The circus arrives without warning. No announcements precede it. It is simply there, when yesterday it was not. Within the black-and-white striped canvas tents is an utterly unique experience full of breathtaking amazements. It is called Le Cirque des Rêves, and it is only open at night.
“The finest of pleasures are always the unexpected ones.”
This review is spoiler free
The Night Circus by Erin Morgenstern is not the typical sort of book I would pick up for myself, but it came with a great recommendation from Ellie so I figured I would give it a shot. It took me a while to actually get through this book though, but I’m glad I finally did because The Night Circus is a great book, but not one I would normally read or recommend to anyone with my reading tastes.
First off, let me say that while this book is categorized mainly as Fantasy, it is much more of a Romance. The plot centers on a romance in a fantastical setting, so if you’re going into this book expecting more of a focus on the fantasy elements, I think you’ll be disappointed. I’d argue that every aspect of this book is very romantic, down to the setting and writing style even.
The writing style of Morgenstern is probably the main reason you would either love or hate this book. The Night Circus is heavy on descriptions, giving vivid details to every whimsical element of the story from the different acts and tents at the circus, to the clock that hangs above the main tent, to even the dinner parties that seem to happen every few chapters. Morgenstern does a fantastic job of presenting the magical qualities of the world in exciting and mysterious ways.
Note, however, I did say “mysterious”. One draw of this book is how invested you get in the world without ever explaining much of it. It also jumps around in the timeline so quite often new chapters do not follow the previous chronologically. This can either be very charming or very off-putting to the reader; I went back and forth on it myself. I want to say it ended with me on a high note, though. I really do love the beautiful and flowery descriptions within the book and felt they were more intriguing than annoying.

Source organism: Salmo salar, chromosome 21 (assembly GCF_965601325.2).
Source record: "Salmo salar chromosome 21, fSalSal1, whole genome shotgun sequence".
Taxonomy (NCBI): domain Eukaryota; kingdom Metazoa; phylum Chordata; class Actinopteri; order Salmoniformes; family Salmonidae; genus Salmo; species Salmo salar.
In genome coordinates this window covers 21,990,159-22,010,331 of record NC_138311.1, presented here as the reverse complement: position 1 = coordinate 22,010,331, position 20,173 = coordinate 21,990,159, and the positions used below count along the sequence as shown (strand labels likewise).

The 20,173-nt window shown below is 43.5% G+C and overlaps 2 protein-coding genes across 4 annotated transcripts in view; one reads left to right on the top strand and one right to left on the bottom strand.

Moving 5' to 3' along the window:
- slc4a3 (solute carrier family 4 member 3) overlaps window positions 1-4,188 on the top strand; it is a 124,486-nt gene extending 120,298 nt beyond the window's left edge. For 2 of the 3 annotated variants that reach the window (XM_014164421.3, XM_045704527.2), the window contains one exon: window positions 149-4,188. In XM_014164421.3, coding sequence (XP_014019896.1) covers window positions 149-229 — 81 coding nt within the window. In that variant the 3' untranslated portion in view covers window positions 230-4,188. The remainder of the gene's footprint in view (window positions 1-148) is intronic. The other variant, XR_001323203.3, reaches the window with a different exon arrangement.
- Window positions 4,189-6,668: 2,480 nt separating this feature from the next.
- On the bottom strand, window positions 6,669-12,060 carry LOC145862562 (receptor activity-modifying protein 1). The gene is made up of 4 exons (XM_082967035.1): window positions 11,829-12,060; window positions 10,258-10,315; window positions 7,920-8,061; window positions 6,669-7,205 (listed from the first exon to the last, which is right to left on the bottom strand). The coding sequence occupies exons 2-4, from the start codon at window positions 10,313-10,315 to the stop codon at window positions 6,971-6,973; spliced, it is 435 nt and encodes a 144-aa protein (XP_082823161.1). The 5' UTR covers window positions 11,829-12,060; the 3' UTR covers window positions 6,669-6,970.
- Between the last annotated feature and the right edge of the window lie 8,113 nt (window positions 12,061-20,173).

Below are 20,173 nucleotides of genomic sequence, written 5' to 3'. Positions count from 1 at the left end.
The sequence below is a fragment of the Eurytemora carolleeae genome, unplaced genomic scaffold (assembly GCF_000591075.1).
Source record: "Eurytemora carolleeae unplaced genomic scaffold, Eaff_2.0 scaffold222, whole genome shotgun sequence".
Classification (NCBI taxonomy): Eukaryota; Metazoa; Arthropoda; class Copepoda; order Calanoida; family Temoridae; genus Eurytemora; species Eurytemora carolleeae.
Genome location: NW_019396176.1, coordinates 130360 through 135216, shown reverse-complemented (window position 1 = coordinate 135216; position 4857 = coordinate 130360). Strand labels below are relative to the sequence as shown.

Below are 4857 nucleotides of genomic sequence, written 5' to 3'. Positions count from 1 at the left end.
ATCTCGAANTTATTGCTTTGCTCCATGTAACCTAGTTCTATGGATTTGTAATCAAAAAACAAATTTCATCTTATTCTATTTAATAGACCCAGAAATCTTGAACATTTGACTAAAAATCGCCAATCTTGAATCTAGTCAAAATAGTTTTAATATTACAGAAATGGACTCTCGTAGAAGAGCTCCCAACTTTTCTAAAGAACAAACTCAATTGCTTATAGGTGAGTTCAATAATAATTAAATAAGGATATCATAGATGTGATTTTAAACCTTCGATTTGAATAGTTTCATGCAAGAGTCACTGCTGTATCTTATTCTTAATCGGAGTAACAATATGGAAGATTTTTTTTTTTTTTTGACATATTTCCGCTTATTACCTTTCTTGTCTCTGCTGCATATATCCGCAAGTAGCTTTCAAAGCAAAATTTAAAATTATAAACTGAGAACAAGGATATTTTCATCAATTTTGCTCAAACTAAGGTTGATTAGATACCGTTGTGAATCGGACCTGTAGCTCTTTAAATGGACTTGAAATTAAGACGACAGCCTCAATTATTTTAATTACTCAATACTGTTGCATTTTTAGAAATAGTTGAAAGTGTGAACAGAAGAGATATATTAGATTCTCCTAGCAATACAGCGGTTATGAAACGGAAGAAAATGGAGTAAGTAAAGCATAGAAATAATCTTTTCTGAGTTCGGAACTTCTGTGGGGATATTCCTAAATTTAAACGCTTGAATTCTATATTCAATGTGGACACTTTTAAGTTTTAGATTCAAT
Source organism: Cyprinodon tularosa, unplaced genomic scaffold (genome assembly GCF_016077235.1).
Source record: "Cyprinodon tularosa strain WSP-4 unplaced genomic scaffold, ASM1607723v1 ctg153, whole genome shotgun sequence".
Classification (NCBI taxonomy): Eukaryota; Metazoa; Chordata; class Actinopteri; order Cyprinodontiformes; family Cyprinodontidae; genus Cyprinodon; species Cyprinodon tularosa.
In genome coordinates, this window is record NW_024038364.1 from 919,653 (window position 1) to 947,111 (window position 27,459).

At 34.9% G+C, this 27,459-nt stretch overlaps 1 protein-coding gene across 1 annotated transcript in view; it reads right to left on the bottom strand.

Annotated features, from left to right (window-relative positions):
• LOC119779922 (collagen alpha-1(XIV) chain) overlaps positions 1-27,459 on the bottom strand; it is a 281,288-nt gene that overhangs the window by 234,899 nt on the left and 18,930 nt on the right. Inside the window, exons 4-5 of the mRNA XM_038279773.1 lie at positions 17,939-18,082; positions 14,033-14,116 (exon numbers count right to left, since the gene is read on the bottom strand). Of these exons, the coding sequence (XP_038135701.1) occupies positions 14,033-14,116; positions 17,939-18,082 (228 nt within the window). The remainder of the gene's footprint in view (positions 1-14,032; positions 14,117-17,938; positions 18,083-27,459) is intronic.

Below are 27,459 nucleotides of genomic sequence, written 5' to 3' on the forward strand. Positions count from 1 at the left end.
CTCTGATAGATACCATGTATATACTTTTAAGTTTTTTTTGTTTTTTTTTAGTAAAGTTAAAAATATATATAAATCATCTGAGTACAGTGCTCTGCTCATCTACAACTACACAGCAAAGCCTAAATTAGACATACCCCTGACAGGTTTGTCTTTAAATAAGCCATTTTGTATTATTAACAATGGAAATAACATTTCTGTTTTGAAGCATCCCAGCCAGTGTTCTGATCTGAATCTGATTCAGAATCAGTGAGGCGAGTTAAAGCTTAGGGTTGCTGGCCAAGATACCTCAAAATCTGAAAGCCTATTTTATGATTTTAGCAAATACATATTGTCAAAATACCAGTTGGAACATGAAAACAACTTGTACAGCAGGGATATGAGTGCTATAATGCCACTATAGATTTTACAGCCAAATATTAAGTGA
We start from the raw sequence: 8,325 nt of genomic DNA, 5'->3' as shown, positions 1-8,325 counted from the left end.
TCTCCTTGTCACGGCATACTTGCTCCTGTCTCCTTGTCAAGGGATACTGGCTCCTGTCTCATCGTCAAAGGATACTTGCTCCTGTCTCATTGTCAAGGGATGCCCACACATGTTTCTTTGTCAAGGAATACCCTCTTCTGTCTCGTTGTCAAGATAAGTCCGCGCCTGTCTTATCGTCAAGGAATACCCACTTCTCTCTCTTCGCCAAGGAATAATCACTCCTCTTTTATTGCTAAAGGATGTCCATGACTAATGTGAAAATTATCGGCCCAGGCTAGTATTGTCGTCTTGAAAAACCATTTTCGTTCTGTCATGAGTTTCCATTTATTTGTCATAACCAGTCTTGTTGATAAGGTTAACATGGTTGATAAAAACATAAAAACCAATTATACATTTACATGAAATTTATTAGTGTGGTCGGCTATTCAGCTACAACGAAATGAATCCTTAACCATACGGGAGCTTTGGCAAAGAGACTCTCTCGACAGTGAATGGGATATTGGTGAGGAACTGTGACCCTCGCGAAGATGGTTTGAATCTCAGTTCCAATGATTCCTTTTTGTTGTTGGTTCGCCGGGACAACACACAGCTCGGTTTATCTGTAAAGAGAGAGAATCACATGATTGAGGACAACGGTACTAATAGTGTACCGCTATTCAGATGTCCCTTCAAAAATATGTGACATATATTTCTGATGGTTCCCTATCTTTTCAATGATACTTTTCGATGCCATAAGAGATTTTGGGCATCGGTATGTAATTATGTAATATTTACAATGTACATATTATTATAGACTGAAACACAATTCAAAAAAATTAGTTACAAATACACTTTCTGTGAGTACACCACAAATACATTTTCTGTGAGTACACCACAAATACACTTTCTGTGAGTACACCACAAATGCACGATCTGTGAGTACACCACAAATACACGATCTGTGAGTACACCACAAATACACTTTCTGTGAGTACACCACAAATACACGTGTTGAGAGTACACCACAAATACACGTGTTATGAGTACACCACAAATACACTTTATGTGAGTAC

The world of Le Cirque des Rêves is built up all throughout the book. Chapters and sections will be followed by intermissions explaining a specific tent within the circus, or even describing the way the circus is becoming popular around the world. Scenes outside of the circus end up focusing on the circus in someway, and the Night Circus becomes this notorious event that you wish you could attend.
Characters are another interesting facet of this story. The book doesn’t really follow the perspective of a single character, choosing to have the reader be more of an observer in every scene. You will often not know a character’s thoughts, only their actions.
That being said, the character the reader follows changes each chapter, so it was difficult at times to keep track of which characters did what. I very much enjoyed many of the characters, but couldn’t tell you much about them beyond a base level of what they did. Character arcs are simple and few, so don’t expect to get too invested into most of the characters.
The two leads, Celia and Marco, are again another point of contention for readers. Their romance is exciting, as it should be when you’ve dedicated your life to beating another person in a contest but then find out they are hot. I enjoyed their chemistry as well as having them be the source of the magic and mystery in the novel, but if you aren’t invested in them then the entire book will be a drag. There is not really anything else in the plot.
Some side characters were memorable to me, others weren’t. I wish they had some more development to them than supporting the two main characters, but they did add to the overall atmosphere of the circus and the book.
If you’re reading this book for the plot, then I think you’re missing the point. The plot follows the competition between Celia and Marco and the romance that blooms between them, but doesn’t really do anything unpredictable. It progresses slowly, so the reader can take in more of the world and the writing. There’s never a moment that surprised me, but I was enjoying the ride and felt that the conclusion to the book was satisfying, if not a little anti-climactic for what I’m used to.
This is, at its heart, a book about two magicians competing against each other, written with all the whimsey and atmosphere of a magic show. Like a magic show, if you take this book at face value and enjoy what it’s presenting, you’ll enjoy it. If you want the magic trick explained to you, look elsewhere.